The Greatest Story Ever Told and Ignored / The Moral Imperative of Hell
Tyrone D. Williams, of Ex-Christians, tells us why his favourite story is The Wizard of Oz, tells us about another favourite story of his- "Bel and the Dragon", from the book of Daniel- and what it all has to do with the duplicity of religious belief.
"Pay no attention to that man behind the curtain!,” the big-headed apparition bellows, but it is much too late. Dorothy and friends have already seen too much. The “Wizard” is nothing but an old man. A “humbug”, the Scarecrow calls him. They are disgusted and disappointed, and rightly so. All that bowing, scraping and serving – all of that WORSHIP – and it was all for nothing. A lousy trick.
Sound familiar? It should. How can a working, rational mind fail to see the corollary between this scene of revelation and how religion works in our world? How can you NOT see “the man behind the curtain”? What will you do now? Close your eyes and pretend you didn’t see him? Would that be very wise?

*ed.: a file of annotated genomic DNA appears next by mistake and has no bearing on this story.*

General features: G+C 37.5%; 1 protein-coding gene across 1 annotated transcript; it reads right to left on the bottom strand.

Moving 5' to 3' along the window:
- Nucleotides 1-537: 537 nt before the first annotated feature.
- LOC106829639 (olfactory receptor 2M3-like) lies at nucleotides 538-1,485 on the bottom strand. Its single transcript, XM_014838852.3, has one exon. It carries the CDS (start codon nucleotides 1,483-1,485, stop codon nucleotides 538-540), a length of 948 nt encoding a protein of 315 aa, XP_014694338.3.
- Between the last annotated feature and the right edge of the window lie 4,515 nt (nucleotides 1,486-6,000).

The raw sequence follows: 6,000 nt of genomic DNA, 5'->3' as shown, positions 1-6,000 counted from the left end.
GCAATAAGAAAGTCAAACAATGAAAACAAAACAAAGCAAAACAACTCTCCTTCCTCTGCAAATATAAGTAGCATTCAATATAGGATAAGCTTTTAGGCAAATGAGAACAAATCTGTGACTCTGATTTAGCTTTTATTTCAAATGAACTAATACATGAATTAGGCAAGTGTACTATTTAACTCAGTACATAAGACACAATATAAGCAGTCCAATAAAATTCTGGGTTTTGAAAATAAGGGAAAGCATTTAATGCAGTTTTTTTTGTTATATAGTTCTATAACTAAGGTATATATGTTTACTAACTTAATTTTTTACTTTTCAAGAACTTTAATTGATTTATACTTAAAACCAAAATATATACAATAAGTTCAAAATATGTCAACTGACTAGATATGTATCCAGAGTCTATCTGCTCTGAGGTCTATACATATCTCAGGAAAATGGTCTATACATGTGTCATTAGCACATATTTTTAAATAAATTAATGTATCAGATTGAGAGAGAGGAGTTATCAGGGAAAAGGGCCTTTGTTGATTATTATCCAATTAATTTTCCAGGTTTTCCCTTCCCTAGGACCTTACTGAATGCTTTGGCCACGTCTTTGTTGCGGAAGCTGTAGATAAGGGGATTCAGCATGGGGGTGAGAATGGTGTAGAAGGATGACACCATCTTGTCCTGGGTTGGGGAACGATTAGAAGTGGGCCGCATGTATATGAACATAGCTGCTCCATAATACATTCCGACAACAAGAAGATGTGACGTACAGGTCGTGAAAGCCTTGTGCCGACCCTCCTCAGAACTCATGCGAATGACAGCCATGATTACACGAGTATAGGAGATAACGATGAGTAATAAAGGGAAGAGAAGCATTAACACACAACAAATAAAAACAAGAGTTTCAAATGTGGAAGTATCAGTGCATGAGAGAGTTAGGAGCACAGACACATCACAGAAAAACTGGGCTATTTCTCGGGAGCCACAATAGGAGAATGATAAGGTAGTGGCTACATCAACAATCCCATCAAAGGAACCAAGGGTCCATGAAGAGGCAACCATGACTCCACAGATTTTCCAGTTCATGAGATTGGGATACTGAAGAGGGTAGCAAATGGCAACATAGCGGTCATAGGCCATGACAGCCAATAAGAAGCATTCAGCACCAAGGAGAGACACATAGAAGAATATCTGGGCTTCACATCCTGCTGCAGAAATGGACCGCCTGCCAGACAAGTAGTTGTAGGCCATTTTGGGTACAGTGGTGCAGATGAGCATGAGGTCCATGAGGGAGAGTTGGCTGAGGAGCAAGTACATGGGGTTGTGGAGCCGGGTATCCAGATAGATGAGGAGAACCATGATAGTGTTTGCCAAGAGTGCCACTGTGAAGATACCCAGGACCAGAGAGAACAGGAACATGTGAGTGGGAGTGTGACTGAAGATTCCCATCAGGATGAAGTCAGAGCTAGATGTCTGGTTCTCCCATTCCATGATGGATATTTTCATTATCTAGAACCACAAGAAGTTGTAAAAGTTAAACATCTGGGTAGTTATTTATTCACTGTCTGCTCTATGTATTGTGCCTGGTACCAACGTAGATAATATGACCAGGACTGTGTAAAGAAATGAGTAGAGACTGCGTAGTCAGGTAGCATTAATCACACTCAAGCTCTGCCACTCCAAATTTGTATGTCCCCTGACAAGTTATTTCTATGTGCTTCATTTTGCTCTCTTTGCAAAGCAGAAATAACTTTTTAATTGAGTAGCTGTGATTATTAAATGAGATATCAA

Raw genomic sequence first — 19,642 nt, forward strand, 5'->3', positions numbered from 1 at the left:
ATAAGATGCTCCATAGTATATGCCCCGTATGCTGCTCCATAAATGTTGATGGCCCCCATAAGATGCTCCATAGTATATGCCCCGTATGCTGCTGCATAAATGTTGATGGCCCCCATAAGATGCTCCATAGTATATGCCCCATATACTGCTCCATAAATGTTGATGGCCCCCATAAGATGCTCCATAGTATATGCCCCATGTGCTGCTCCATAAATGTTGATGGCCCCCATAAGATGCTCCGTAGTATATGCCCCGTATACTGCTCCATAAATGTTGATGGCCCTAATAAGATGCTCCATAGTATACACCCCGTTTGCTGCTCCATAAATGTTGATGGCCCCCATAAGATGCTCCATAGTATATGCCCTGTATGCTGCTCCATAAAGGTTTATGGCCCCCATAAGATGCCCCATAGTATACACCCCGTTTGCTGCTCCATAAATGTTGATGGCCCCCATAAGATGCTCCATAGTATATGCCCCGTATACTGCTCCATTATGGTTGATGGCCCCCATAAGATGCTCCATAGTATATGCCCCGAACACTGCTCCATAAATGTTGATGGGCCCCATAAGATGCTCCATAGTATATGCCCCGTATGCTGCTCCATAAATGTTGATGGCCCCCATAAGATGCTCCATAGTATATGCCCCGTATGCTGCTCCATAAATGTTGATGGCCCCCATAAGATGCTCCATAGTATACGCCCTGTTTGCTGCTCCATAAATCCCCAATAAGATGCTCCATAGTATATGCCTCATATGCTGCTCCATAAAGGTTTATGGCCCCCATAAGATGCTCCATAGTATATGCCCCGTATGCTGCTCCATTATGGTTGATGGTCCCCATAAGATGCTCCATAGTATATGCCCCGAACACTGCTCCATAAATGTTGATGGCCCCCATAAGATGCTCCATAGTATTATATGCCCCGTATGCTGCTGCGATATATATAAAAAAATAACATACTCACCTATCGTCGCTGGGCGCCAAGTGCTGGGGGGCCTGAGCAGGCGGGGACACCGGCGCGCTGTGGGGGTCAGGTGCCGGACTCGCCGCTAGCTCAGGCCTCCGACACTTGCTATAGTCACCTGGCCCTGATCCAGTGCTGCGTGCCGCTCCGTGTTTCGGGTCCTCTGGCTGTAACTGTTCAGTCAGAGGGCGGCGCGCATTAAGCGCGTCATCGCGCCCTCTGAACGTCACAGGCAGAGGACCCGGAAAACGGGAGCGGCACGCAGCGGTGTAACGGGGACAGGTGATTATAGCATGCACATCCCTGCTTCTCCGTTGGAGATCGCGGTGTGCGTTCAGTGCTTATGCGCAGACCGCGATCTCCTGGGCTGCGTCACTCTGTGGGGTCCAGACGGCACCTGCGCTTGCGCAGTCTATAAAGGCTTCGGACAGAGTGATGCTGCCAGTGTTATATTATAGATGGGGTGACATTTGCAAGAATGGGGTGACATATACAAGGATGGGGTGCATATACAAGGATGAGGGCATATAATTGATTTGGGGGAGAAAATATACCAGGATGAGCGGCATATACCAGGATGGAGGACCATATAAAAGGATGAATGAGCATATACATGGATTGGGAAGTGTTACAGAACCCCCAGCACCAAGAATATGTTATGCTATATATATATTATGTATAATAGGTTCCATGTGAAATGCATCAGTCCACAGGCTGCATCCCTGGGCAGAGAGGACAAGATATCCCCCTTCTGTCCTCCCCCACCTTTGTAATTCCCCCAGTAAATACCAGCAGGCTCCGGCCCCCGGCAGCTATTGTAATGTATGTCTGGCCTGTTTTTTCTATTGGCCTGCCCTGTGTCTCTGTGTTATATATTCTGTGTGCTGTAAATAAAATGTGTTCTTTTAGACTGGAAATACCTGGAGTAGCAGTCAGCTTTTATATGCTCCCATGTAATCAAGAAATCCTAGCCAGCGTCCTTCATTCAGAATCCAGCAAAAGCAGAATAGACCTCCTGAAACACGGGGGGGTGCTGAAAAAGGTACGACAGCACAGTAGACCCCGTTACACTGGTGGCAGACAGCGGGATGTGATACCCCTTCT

Nevyn O'Kane argues that nonbelief is the only moral alternative, even if God existed. Some people may argue with his conclusion, but it is difficult to argue with his reasoning, insofar as it goes:
If such a god is active, it appears that either belief is irrelevant to its activity or the activity is unrecognizable and thus cannot be justifiably attributed to an omni-God. The only morally just alternative then, is to seek the alleviation of suffering and the avoidance of torture in the material world as ends in themselves. Correspondingly, moral consistency would demand we behave as if the omni-God, who implicitly or explicitly sanctions suffering and torture in the afterlife, did not exist.